Welcome to Port Caverton – a skater’s open-world skateboarding wet dream. This world, full with pedestrians, skaters, cars, and everything else that makes up a living, breathing city is yours to shred, create, and share. The world is your playground this time around.
Armed with just a board, you and some friends will set out to make a name for yourselves and, most importantly, sell some boards. Now with community created content sharing, Skate 3 hopes to bring skaters around the world continuous, new, free content from you, the gamer. The premise and new addictive features are certainly there, but whether the evolution from Skate 2 to Skate 3 is enough is questionable at best.
Skateboarding games are no longer the powerhouses they once were. With the continued demise of the Tony Hawk franchise, Skate has been left with a huge void to fill and has stepped up to the challenge delivering three Skate games in the past three years. However, these yearly installments of skateboarding games lend themselves only to small changes upon already well established flick-it game mechanics.
For some, the more Skate the better. For others, it has taken Skate 3 to realize that the franchise may need to take a step back and evaluate whether these small changes are enough. A game can only ride its own coattails so far – look at Guitar Hero.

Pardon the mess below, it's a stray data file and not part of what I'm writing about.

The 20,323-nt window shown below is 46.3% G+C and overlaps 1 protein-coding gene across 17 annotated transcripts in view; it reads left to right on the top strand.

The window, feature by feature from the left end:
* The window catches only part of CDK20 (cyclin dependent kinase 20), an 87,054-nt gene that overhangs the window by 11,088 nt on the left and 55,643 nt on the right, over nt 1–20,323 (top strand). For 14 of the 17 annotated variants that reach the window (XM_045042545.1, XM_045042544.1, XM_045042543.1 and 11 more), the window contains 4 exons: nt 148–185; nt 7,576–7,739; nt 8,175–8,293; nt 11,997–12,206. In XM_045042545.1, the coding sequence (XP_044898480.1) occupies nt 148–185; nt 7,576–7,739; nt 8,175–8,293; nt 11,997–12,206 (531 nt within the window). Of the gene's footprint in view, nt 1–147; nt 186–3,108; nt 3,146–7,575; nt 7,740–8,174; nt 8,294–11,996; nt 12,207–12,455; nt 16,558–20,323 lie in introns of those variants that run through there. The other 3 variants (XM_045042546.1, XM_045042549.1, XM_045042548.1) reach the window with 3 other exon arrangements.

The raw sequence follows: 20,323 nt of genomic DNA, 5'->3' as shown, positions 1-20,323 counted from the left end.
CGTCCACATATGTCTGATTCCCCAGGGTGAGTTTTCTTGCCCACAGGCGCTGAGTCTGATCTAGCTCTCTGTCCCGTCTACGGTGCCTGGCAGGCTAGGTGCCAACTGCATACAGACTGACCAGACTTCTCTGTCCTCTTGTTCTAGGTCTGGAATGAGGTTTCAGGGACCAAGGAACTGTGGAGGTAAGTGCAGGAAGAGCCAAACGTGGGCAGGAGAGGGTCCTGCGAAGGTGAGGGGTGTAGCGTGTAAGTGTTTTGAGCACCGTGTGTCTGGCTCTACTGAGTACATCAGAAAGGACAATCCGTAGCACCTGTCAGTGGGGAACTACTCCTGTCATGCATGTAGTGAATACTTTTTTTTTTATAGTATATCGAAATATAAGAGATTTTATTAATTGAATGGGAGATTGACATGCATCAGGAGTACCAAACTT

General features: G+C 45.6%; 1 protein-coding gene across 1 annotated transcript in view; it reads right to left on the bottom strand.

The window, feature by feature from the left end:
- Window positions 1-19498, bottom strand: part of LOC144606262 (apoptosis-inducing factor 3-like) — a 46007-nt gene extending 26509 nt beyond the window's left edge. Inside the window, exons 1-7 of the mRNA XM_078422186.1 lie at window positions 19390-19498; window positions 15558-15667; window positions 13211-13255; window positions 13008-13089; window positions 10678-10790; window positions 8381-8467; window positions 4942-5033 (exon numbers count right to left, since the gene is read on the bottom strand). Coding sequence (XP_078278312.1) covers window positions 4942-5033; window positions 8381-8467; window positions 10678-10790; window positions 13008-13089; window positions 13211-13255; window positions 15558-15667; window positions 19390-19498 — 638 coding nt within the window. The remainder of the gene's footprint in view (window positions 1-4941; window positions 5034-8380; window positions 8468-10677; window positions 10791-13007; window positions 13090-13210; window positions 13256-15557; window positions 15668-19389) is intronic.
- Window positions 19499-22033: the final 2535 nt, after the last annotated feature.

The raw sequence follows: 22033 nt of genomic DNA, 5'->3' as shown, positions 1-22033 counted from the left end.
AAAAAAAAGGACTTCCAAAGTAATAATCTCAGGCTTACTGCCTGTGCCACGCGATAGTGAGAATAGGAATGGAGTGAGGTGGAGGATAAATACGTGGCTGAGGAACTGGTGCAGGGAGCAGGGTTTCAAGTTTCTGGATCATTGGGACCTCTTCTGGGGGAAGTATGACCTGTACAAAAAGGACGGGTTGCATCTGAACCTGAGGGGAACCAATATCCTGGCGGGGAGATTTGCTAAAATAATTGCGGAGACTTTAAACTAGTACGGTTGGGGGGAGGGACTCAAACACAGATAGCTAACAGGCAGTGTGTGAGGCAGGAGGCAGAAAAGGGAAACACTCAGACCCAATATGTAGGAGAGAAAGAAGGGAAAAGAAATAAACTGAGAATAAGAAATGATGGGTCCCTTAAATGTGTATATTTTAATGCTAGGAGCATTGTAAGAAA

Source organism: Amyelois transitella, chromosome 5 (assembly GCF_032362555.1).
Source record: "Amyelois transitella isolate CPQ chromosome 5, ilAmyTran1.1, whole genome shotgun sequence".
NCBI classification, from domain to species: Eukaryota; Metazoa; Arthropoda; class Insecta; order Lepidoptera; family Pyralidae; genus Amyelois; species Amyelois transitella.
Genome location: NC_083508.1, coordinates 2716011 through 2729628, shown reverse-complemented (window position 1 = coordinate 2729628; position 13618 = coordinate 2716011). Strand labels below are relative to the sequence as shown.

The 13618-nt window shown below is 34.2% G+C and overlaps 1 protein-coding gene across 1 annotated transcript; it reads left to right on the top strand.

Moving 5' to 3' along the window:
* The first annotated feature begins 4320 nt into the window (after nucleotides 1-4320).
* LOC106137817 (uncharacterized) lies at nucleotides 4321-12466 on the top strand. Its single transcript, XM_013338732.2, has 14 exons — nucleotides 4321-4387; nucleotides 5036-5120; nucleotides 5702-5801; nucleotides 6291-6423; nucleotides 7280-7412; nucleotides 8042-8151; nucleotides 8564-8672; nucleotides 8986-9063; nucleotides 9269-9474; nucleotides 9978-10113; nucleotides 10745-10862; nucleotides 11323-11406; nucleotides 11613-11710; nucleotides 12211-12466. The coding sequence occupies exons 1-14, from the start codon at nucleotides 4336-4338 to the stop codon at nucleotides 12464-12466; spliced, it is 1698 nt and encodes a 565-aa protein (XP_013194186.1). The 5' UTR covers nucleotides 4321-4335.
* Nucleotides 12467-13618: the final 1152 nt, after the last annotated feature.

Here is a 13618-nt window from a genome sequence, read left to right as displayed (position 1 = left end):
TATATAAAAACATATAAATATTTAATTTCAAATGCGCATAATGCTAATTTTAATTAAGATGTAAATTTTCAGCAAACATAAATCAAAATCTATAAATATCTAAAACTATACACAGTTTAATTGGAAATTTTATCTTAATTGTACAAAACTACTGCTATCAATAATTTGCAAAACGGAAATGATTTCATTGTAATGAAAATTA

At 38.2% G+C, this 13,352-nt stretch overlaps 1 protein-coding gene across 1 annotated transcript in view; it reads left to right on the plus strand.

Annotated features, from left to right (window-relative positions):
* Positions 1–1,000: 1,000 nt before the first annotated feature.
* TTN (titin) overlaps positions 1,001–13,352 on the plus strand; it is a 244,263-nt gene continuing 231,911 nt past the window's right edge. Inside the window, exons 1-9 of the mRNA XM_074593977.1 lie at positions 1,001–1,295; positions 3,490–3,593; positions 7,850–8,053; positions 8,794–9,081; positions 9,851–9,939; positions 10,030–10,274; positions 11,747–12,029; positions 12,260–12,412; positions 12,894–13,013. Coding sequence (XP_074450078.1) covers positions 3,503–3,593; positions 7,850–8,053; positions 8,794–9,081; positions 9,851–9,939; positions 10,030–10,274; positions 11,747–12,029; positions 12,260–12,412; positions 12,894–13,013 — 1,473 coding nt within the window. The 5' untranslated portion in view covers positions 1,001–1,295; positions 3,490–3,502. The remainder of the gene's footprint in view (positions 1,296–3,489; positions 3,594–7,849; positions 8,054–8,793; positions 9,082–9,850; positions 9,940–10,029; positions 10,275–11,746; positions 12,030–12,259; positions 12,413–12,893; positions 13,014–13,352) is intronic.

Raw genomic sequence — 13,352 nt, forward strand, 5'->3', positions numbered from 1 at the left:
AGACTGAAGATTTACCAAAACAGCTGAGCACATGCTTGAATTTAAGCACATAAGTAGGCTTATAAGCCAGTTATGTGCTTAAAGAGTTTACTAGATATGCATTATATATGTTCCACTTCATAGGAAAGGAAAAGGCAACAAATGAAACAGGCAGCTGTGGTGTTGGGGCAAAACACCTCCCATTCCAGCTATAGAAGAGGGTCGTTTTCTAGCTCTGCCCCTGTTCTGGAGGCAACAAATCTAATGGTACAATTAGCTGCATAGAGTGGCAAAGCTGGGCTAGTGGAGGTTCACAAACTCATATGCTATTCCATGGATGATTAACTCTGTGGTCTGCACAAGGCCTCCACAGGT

While the words “open-world” are used quite loosely in video games today, Skate 3 is no different as it is mainly driven by a map providing available challenges to complete. As such, this openness quickly shrinks as you find yourself teleporting from goal to goal. And it is because of this that the game quickly begins to feel repetitive and poorly structured. One thing to appreciate this time around is the fact that some of the more difficult challenges to complete in Skate 2 are now gone.
Because of that, most challenges are very well balanced and enjoyable while others boil down to repetitive trial and error gameplay. Based around many of the challenges in Skate 2, Skate 3 offers challenges such as races, film and photo shoots, competitions, and challenges in which the goal is to break as many of your bones as you can.